After $100 Million, Exxon Backs Off Algae as Fuel

The next big biofuel? Exxon thinks not.
The next big biofuel? Exxon thinks not.
Photo by Jonas B

Once upon a time -- way back in 2009 -- Exxon Mobil announced they were putting a whole bunch of money into algae. Yep, they were going to turn the goopy seaweed-type stuff you find in the ocean and washed up on the shore into a biofuel that would replace fossil fuels.

And it still might happen, but after spending $100 million in research, Exxon folks have decided it won't be happening just now.

The thing about the advent of biofuels is obviously they've been proved to work, but it's kind of hard to justify farmers continuing to get subsidized to grow corn and other crops for fuel when there's a world food shortage. Filling up your tank with ethanol tends to be a less virtuous enterprise when people are starving, and increasing numbers of farmers grow the biofuel stock instead of food. That's where algae comes in.

Hence the Exxon plan. Back in 2009, the company pledged to invest $600 million in algae fuel research, alongside Synthetic Genomics Inc. (run by the guy who is best known for successfully mapping the human genome.)

While it sounds crazy (Algae could run planes, trains and automobiles? Next you'll say that pigs can do diving tricks and other impossible-sounding possible things could happen), algae could be a good biofuel source, one that could be processed in refineries and turned into oil if they can ever unlock the energy in it in a "financially viable" way, according to The Christian Science Monitor. When it is burnt, algae releases CO2 just like fossil fuels, but the CO2 released by algae gets eaten back up by algae so it's a theoretically cleaner theoretical fuel. Also, algae can be grown with little freshwater and in places that aren't good for growing the kinds of crops that could actually feed people, another win.   Anyways, it's an interesting idea, but after sinking $100 million into the project, Exxon officials announced they're taking a step back on the whole thing. The plan was that $600 million would get the company algae fuel within ten years. Alas, they realized it wasn't going to be happening that quickly or even in a time frame that was within the ballpark of quickly. Unlocking the secrets of algae fuel was going to take long enough that Exxon officials are totally backing off of the whole thing, at least for right now. Not actually ending the project, they said, just sidling back. The amazing part: They spent $100 million and THEN decided to maybe reconsider this whole thing.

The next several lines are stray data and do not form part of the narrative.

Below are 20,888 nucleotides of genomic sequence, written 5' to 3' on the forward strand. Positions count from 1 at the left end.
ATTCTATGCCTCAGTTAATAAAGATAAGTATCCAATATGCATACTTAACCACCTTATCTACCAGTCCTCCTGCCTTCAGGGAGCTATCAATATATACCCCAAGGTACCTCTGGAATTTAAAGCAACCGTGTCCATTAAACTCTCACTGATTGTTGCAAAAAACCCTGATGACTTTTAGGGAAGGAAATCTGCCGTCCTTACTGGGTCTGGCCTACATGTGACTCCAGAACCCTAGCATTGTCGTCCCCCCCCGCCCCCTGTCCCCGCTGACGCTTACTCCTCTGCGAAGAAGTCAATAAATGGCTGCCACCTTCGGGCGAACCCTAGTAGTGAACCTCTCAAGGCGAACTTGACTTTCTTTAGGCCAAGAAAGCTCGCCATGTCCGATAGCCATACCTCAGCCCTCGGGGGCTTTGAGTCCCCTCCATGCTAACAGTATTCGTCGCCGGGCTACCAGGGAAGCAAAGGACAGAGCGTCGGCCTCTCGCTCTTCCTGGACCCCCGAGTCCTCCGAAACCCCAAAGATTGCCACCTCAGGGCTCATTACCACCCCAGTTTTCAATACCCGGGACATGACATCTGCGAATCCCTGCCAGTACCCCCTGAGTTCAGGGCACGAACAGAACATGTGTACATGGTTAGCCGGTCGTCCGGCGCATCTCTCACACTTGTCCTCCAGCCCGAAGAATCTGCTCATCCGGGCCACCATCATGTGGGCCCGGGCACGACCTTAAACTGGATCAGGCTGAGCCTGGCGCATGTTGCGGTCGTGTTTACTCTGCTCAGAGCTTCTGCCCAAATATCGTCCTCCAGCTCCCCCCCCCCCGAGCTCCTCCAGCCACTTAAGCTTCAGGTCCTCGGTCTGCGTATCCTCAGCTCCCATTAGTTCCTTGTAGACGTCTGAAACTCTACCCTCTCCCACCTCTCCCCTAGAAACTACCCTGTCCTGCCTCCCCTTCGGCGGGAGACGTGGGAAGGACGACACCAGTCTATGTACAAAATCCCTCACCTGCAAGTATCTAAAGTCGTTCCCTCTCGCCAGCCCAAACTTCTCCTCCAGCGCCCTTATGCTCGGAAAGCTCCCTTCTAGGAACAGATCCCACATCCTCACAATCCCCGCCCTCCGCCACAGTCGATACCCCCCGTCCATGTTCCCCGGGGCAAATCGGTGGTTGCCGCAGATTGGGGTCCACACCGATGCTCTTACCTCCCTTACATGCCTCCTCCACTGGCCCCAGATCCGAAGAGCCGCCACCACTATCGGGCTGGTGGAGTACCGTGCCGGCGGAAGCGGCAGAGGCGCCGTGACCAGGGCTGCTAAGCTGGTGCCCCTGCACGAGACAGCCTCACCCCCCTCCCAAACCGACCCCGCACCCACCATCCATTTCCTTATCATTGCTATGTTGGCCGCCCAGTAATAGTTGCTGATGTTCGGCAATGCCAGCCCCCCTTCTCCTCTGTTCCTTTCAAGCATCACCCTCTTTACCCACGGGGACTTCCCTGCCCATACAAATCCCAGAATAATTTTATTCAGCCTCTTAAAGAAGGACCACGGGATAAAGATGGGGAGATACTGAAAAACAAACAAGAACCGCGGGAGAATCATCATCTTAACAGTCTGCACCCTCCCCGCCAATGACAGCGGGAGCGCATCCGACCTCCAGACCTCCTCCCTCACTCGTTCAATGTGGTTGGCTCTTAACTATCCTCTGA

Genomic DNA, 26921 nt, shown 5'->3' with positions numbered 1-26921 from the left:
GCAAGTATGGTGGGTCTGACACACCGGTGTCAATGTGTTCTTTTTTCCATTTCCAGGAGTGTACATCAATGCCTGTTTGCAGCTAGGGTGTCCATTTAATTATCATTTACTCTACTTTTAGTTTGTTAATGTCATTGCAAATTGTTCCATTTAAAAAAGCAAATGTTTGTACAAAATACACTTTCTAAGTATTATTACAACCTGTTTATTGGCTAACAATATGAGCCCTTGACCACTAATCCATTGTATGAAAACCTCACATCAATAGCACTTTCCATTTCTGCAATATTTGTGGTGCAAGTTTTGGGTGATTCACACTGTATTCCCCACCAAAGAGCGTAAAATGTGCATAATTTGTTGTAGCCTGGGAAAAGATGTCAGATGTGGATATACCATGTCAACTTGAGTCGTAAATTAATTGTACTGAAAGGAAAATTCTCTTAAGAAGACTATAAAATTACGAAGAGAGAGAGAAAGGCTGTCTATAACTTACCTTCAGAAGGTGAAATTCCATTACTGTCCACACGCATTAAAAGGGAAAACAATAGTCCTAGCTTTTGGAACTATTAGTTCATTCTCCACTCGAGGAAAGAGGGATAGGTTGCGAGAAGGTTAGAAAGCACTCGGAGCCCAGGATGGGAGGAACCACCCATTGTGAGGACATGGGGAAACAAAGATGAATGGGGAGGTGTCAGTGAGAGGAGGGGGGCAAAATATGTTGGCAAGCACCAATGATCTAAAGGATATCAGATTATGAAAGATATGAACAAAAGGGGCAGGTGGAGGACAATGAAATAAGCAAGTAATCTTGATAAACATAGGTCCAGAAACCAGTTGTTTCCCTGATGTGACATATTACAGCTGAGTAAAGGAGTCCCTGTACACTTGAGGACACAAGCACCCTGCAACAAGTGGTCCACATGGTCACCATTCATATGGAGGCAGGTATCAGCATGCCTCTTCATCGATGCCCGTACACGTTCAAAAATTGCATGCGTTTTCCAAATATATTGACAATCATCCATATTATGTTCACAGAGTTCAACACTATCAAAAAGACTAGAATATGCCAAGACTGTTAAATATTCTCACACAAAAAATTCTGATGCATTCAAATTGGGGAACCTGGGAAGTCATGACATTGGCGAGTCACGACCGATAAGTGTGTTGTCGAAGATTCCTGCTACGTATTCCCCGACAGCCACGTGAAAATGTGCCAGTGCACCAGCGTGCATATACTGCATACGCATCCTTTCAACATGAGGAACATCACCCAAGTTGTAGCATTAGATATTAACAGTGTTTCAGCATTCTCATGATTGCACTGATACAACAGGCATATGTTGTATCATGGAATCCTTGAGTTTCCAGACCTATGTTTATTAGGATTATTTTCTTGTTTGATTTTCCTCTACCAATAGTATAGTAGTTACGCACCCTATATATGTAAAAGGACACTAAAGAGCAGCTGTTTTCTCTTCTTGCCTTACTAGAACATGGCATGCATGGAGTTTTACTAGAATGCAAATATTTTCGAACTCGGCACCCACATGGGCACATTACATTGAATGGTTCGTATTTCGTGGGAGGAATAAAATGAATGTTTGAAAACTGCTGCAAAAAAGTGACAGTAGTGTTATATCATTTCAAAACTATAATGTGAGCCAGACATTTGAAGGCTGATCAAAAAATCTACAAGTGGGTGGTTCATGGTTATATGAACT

Will algae fuel end up being the next trendy fuel of the future? Well, right now, shale plays across the United States have left the country with a glut of oil and natural gas on the market, the kind of a boom that tends to slow down interest in the alt-fuel scene as long as the black gold keeps bubbling up. Odds are good this development had as much to do with Exxon's fizzling algae interest as anything else, or was at least a tiny contributing factor.

Right now it would be easy to make some Exxon jokes at their expense, but it's kind of nifty that the company was thinking outside the box. Investing in scientific research is how new discoveries get made, after all. It's just the teeniest, tiniest bit funny if you're outside the oil industry (outside a world where millions really do slosh around like so much water in a glass) that $100 million went in and that's the end of it for now.

Also, imagine putting actual algae in your gas tank. You know, the slimy stuff you get from the beach, not the fuel form of it they were working on. Seems like that would be pretty equal parts awesome, gross and hilarious. And Exxon officials say they aren't completely done with the research, so maybe someday our cars will be running on algae. If it happens, fingers crossed we have to actually pack real algae into the tank.

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